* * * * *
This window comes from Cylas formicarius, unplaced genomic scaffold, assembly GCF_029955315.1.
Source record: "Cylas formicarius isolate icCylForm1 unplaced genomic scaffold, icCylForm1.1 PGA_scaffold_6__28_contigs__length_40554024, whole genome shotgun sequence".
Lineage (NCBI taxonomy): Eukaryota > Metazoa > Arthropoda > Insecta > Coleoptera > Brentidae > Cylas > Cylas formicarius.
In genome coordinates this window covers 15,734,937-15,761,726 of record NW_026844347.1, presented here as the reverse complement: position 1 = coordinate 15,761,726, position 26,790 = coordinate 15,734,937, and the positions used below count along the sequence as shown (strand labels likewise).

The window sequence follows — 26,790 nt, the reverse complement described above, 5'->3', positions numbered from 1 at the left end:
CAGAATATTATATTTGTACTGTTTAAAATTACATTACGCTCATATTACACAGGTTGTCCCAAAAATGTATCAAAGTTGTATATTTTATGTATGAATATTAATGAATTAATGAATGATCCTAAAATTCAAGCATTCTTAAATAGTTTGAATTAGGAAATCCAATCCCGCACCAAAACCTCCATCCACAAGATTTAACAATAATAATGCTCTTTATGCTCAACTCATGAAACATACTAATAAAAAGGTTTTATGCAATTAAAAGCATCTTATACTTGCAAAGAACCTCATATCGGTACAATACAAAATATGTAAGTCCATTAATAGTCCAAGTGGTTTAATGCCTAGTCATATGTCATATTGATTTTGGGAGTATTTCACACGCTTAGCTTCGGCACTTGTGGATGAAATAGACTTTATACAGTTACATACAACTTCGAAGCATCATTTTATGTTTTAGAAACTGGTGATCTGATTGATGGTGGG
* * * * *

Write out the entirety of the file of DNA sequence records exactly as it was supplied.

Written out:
This window comes from Cylas formicarius, unplaced genomic scaffold, assembly GCF_029955315.1.
Source record: "Cylas formicarius isolate icCylForm1 unplaced genomic scaffold, icCylForm1.1 PGA_scaffold_6__28_contigs__length_40554024, whole genome shotgun sequence".
Lineage (NCBI taxonomy): Eukaryota > Metazoa > Arthropoda > Insecta > Coleoptera > Brentidae > Cylas > Cylas formicarius.
In genome coordinates this window covers 15,734,937-15,761,726 of record NW_026844347.1, presented here as the reverse complement: position 1 = coordinate 15,761,726, position 26,790 = coordinate 15,734,937, and the positions used below count along the sequence as shown (strand labels likewise).

The window sequence follows — 26,790 nt, the reverse complement described above, 5'->3', positions numbered from 1 at the left end:
CAGAATATTATATTTGTACTGTTTAAAATTACATTACGCTCATATTACACAGGTTGTCCCAAAAATGTATCAAAGTTGTATATTTTATGTATGAATATTAATGAATTAATGAATGATCCTAAAATTCAAGCATTCTTAAATAGTTTGAATTAGGAAATCCAATCCCGCACCAAAACCTCCATCCACAAGATTTAACAATAATAATGCTCTTTATGCTCAACTCATGAAACATACTAATAAAAAGGTTTTATGCAATTAAAAGCATCTTATACTTGCAAAGAACCTCATATCGGTACAATACAAAATATGTAAGTCCATTAATAGTCCAAGTGGTTTAATGCCTAGTCATATGTCATATTGATTTTGGGAGTATTTCACACGCTTAGCTTCGGCACTTGTGGATGAAATAGACTTTATACAGTTACATACAACTTCGAAGCATCATTTTATGTTTTAGAAACTGGTGATCTGATTGATGGTGGG